Here is the situation I have inherited:
- We have approximately 10 websites (Asp.net web forms) that each have their own database.
- Each of these databases houses some site specific data, and each has some form of a user table that will map to what is called a User Service.
- The User Service is just another website that has a database with one table (User) that have about 3 different unique identifiers for a user: a UserId guid, an internal desktop application id (third party app, needed to map back to it), and a username.
- On all the different websites the databases have the User table, sometimes called Person, or Student, or whatever else, and they are inconsistent in which UserService.User.[IdentifyingColumn] they map to.
It is getting to a point where these application are now needing to share some data with each other, and I see that need increasing as the departments are streamlined even more. With this current set up, it is a lot of hoop jumping to get the right UserId column to match to the right UserId column in the UserService.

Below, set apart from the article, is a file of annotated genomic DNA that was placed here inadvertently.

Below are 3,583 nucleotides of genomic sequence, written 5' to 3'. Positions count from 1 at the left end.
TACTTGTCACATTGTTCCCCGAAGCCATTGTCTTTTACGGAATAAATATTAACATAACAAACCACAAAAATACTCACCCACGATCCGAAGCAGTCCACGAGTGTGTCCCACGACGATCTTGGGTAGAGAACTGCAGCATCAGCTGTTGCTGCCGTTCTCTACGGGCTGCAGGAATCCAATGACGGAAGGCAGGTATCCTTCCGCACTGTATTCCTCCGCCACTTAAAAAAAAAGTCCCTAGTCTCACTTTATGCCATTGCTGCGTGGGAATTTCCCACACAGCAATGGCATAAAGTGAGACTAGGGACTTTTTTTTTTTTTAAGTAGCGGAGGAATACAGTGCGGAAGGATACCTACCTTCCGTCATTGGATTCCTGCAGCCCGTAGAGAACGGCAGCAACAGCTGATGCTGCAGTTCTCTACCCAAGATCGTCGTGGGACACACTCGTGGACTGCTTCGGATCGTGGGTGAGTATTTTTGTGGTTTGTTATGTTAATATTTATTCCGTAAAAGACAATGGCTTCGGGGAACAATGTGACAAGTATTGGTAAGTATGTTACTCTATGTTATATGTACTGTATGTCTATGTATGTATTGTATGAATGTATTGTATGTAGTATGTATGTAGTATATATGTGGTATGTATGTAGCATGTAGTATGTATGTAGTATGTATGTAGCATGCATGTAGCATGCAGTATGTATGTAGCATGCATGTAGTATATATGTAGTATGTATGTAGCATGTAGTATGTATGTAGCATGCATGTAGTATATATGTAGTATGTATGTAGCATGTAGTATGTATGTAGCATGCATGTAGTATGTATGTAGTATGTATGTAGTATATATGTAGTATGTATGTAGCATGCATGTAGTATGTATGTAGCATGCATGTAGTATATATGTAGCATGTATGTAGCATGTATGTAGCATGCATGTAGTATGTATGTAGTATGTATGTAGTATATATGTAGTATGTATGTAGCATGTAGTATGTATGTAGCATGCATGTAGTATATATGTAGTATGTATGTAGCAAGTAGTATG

Confused yet? Me too..
How to approach correcting the issue? I have a few different ideas, some I like more than others, but in order to implement them I need some solid benefits I can bring up to the head of IT, as well as justify the programming time taken for the re-write.
Idea 1: Create a true intranet application. One web application with one database. This way they all live in the same project, and sharing data between the various departments is very simple and quick.
Idea 2: Create a "Master Key" identifying field that will be the end all to identify a user. Make this key available on each database and so there will not be any odd mapping and the various sites can talk to each other. To me this one solves one problem, mapping each db to the next one. It is still very fragmented and there is very little code re-use.
Idea 3: Work with it in the current form trying to continue the present fashion of many small databases and sites.
Which of the above options would you suggest, and why?